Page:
So, little wonder that this transition is going to prove traumatic, because we can't just skip from the v4 paddock to the IPv6 fields of green daily in summer because it's not going to work. It's going to take time. And you are going to explore twisted little passages of carrier grade NATS, morphed content distribution networks because we are not going to be able to do end?to?end cleanly and application level gateways, because the longer this transition takes with no more v4 addresses, the harder this gets.

It gets really hard. Because, now, this industry is going to do something that it's not used to; it's going to have to spend money. The Internet was cheap, we are cheap bastards, if we can make customers pay and us avoid the cost, we will. Who bought all the NATS out there in the network today? You or your customers. Your customers. We externalise every possible cost we can. This is great, customers love cheap. But all of a sudden when you put in a carrier grade NAT, you have to pay. You have to make that capital investment. But this is temporary. This is transition. I am going to spend five million dollars on capital ?? carrier grade NATS, how long am I going to use them for? One week? One year? Hang on, that was millions of dollars. I am going to use them for ten years. Because if I spend that money, it's going to have to make a return. And at some point, when I buy that temporary equipment, I am committing myself to a different outcome. I am no longer renting something for a week; I have bought the car, I have bought the house, I have bought the entire architecture. I am now somewhere else. And I am not necessarily committed to a temporary investment. I am not necessarily going to, well you know if the rest of you hurry up with v6 I will go and junk that million dollar piece of CGN because I won't need it any more. Oh, yeah. We never do that. Once we make the investment we are fixed. And at some point we have a risk that we lose track of where we were going to go. We have a risk that we actually build a different future, and we head off in entirely different direction.

I have got time. You have got time. You are stuck here. I want to go through and go what is the risk we never get to v6? What is the risk of actually heading off into a different LAN. So let's go and explore this space for just a little bit.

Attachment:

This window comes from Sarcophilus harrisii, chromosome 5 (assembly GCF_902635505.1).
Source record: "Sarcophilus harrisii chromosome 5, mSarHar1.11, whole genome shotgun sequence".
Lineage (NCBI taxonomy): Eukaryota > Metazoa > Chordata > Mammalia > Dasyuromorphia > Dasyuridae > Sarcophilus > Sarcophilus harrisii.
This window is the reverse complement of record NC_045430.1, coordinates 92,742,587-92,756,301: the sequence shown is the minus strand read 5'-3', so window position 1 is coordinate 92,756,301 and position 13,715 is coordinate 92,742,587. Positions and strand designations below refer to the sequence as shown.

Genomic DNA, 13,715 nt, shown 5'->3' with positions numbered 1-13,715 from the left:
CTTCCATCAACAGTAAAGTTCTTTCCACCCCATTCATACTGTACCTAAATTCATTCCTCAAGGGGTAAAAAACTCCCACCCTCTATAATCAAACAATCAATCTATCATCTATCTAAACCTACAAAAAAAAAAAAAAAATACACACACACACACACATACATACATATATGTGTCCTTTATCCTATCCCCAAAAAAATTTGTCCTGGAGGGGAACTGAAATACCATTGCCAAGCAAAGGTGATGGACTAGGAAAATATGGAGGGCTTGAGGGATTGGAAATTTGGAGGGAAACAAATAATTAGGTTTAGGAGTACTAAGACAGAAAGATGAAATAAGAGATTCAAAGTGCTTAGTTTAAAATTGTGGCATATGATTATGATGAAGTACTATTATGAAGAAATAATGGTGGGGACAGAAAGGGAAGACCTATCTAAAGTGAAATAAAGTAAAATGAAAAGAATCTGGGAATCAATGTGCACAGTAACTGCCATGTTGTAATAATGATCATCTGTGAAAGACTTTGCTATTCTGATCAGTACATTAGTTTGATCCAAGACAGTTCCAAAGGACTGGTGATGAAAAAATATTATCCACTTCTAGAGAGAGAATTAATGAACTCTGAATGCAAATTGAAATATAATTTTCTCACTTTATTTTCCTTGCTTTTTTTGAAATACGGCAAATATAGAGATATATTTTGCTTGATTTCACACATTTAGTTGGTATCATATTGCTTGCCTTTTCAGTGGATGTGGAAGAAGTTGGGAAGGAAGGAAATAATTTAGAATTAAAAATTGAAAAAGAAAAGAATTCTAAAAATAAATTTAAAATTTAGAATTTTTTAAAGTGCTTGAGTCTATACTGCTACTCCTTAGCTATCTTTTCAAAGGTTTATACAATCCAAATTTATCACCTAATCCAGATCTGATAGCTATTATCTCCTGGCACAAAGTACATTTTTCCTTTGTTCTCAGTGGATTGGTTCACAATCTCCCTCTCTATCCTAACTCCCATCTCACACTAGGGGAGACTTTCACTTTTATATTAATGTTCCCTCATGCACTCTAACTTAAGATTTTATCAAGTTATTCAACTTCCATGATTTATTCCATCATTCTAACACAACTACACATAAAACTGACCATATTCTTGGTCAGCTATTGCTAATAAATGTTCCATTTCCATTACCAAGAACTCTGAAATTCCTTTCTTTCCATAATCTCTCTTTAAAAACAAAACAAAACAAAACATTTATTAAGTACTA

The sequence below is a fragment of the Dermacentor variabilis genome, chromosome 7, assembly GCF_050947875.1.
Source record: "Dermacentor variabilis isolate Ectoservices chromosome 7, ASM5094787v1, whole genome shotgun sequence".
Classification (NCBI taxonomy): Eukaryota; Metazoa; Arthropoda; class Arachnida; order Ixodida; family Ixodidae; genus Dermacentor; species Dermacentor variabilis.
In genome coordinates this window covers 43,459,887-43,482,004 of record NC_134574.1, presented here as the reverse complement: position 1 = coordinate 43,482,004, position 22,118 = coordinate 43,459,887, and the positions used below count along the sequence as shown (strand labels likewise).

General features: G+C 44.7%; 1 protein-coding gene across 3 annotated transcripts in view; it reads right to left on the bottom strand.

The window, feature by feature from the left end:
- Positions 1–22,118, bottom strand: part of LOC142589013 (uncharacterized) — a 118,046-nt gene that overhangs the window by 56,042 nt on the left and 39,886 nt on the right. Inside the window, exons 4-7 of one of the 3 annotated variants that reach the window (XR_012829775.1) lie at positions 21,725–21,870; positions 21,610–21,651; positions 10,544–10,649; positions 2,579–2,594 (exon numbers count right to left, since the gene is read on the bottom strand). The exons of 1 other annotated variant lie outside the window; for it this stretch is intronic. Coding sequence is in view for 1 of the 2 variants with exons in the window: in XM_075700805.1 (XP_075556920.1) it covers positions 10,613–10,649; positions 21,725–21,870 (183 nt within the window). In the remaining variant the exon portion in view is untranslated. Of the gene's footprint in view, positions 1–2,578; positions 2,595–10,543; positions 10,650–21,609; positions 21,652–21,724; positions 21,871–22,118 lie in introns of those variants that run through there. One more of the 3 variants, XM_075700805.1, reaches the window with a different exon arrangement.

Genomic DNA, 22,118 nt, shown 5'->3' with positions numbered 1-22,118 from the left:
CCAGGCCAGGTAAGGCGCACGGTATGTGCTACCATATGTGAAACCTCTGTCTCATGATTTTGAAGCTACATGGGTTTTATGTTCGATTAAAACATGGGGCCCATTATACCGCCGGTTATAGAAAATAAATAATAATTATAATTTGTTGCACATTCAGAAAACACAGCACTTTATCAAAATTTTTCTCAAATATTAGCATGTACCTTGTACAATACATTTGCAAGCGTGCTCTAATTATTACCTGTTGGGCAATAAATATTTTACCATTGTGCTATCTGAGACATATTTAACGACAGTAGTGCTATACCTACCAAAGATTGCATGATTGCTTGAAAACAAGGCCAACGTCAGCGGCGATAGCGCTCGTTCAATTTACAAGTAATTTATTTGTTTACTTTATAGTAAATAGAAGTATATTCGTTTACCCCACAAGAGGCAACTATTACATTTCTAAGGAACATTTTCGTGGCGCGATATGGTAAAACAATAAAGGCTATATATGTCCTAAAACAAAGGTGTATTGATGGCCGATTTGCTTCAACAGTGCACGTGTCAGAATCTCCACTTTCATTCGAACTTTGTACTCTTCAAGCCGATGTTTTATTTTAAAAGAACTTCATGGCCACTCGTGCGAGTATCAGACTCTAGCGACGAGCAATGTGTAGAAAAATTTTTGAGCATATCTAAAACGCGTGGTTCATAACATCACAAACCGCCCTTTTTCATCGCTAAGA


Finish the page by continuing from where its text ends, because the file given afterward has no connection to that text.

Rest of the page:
The question is, are you guys seriously prepared, as an industry, to contemplate v4 forever? Are you really prepared to go to that warped place. Let's put some numbers there to understand the situation we are in today. Almost half of the world's transit network support v6. Fantastic job. Well done. This is cool. Half of the world's transit network support v6 right now. Half of you are already there. Great. Half of the world's end devices support v6 right now in their stack. If you are running anything recent from Microsoft it has it there. If we start tickling the entire world, half will respond with a v6 packet. Sure you have got to use Teredo and go through some tricks but the still is there, the staff is active. So, two sides of this problem have been built. What about the bit in the middle? See in this graph, this is the number of clients who can successfully connect to Google using v6, a phenomenal.3 percent. Not 30, not 50.3. Measured it ourselves. We got a slightly different number.4. Well done. There is something wrong with that figure isn't there? Somehow there is a missing gap. That 0.4% of those ?? 50% of devices, only that tiny amount can do v6 end?to?end. What is the problem? Last mile. The problem is getting to them. So, there are a number of reasons why the last mile carriers haven't done v6 and they haven't. You can read this as well as I can, I actually, if your last mile access carrier maybe I should read it out for you because there is a problem, and the problem might well be one of stupidity, laziness or just lack of information or maybe you are just plain broke, maybe you have got the Greek disease and there is no more money left. I suspect you are not stupid, you are just a player in an industry trying to do the best you can in an economic and business regime. You haven't done v6 because that is not where tomorrow's revenue lies. You haven't done v6 because there is no natural incentive to you, it's unattractive. Why? Why is it such an unattractive proposition. I am still digressing and I will get back to the point really soon. Remember that I sew 7 blah?blah?blah, in the telco world, that was a building. People pay for service and everything else is paid for by the service. I to speak to people for a a telephone company. I don't care about the switching or anything else that happens in technology. I pay for the service. In the telephone world and in this world, services paid for everything else. This was the old world. But we deregulated. We introduced competition. We made sure that the new competitors didn't have to become mini telcos, they could take the bit that made money and just work at that. As did Google, as did Yahoo and a whole bunch of folk who figured the money was in the serves. What happened to the other elements of the stack? They are broke. They have no money. That is a problem. Because where is the money to run v6? They really don't have money. They don't have any spec rum either, they used it up but that is a different problem. Let's look at this a subtly different way from the perspective of the last mile carrier. The last mile carrier doesn't have Google as a cuss meshing the last mile access carrier doesn't have Amazon as a customer or anyone else in the service business. The only place the last mile carrier can get money from is users. And you guys are cheap, you don't pay them very much at all, you pay them 20 dollars a money grudgingly and that have they make two dollars a month in profit. It's a really, really tough utility game and it hurts. There is no margin left. And now you are asking them to put in CGNs and make a whole bunch more investment because they run?out of v4 and to keep the service running they are going to have to spend a whole bunch of money. Who is going to pay? Are you, the user, going to make more money for a worse service? You are not. I know you. You know yourself. You are never going to pay money for a worse service.